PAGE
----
Kobe’s Winter Wonderland: Mount Rokko

ByJustin Hanus
Jan 21, 2023

Kobe’s Winter Wonderland: Mount Rokko

Japan hosted the first-ever Winter Olympics in Asia at Sapporo in 1972, but the country already had a rich history of playing on snowy mountain slopes. Although you won’t find the world-class ski runs of Nagano and Shiga in Kobe, you will find Mount Rokko: a range of 1,000-meter high peaks.

Accessing Mount Rokko

You can reach Mount Rokko by rail, Kobe Municipal Bus, Rokko Cable, and Mt. Rokko Mountain Bus. Hikers can ascend a long, steep winding path for spectacular views of the cityscape below. One observation deck to stop at is Rokko Garden Terrace. As it’s open 365 days a year, the panoramic vista sweeping from Akashi Strait to the Osaka Plains is always available. The stores at the Terrace, however, have seasonal schedules.

The Rokko Shidare Observatory on Rokko Mountain is also open year-round, although it shutters at nightfall during the winter. This Kobe landmark was cobbled together from plans drawn by Hiroshima-based architect Hiroshi Sambuichi. The open-faced domed structure uses hexagonal frames of native hinoki wood to funnel air inside to an ice room that regulates the temperature in the building. Sambuichi’s vision was that of leaves gracing a massive tree. In winter, the frosted appendages create a striking visual tapestry as ice crystals form on the mesh structure.

Head to the Kikuseidai Observation Platform on Mount Maya for even more impressive views. It’s designed for viewing Kobe, Osaka, the Kii Peninsula, and Awaji Island at night. The name Kikuseidai means “star scoop pedestal,” referring to the fact that the sky feels close enough that you could reach out and grab some stars. There’s also a 40-meter path called Maya Twinkle Little Road, which features fluorescent blue spots like stars. Make sure you head to CAFE 702 on the second floor to enjoy the view from a kotatsu — these heated tables are only available in winter.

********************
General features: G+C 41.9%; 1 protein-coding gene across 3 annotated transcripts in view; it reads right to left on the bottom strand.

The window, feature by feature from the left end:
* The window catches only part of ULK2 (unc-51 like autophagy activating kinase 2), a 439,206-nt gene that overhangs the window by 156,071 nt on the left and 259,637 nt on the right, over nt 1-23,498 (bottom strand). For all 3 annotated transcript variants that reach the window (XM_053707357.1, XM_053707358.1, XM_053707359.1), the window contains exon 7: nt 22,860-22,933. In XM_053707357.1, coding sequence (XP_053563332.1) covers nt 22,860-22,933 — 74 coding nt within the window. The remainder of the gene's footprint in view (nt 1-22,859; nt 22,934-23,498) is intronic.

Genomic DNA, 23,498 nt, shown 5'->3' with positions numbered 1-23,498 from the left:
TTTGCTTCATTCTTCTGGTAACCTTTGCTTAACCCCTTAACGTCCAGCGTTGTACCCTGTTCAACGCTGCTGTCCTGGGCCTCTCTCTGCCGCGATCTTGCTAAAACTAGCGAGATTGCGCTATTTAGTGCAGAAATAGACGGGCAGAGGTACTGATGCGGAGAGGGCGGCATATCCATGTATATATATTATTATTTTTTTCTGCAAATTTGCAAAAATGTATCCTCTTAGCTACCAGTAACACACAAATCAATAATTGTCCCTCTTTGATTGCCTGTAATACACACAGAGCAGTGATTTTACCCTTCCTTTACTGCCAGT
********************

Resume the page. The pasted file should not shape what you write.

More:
Places to Visit on Mount Rokko

There are a variety of ways to enjoy the winter on Mount Rokko.

Rokko Snow Park

At Rokko Snow Park, you can ski, snowboard, or play in the snow. The lighted facility stays open until 10:00 p.m. every night from November to March. Skis, sleds, snowboards, and even clothing are all available for rent, but goggles and hats are purchased only. You can also buy toys for your kids to play in the snow.

Rokko Snow Park has three short ski runs and none especially steep. The easy ski slope is particularly ideal for beginners and young families. On weekends, snowboarders have to wait until 4:00 p.m. to show off their skills when the slopes become more crowded, which leaves the runs free for (often inexperienced) skiers. The diligent staff monitors the clumsy and tumbling skiers to control traffic on the runs. And the park mascot Snoil is always around to keep the good times rolling.

The ski school on the premises will give you the confidence to hit the slopes even if you’re a novice. If you do want to take classes, it’s important to make a reservation in advance.
Don’t worry if temperatures seem too high for snow. When the mountains lack a natural covering, the park’s mechanical snow-making machines churn out a deep blanket.

After a few hours on the slopes, you’ll definitely work up an appetite. Luckily, there are plenty of restaurants to choose from at Rokko Snow Park. Alpenrose is near the entrance and serves big portions, including the Rokkosan Roast Beef Bowl. If you want to eat out on the snow, you can find takeout at Green Leaf. Finally, near Snowland (the kids’ area) is Snowman Restaurant. The children’s meals come in cute designs.

Nunobiki Herb Garden

Open all year, Nunobiki Herb Garden has different flora on offer depending on the season. Winter brings bougainvillea bushes starting in January and hibiscus from December until March. There are beautiful displays around the Christmas and Valentine’s Day holidays. You can reach the gardens by taking the ropeway from Kobe. The journey lasts 10 minutes and offers fantastic panoramic views of the city.

International Music Box Museum

A unique indoor diversion at the summit of Mount Rokko is the International Musical Box Museum. The collection focuses on exquisitely handcrafted wooden boxes from the United States and Europe. These hold cylinders and disks that cranked out music in the late 1800s to early 1900s — a time before phonographs. The museum’s highlight is one of the world’s largest dance organs. There’s a concert every half hour, each time featuring a different musical selection. This can provide a pleasant respite from the winter chill outside! You can visit the Rokko International Musical Box Museum any day of the week from 10:00 a.m. until 5:00 p.m.

Mt Rokkō

Motoyamachomori, Higashinada Ward, Kobe, Hyōgo Prefecture 658-0000 (Google map)


KENPEI, CC BY 3.0, via Wikimedia Commons

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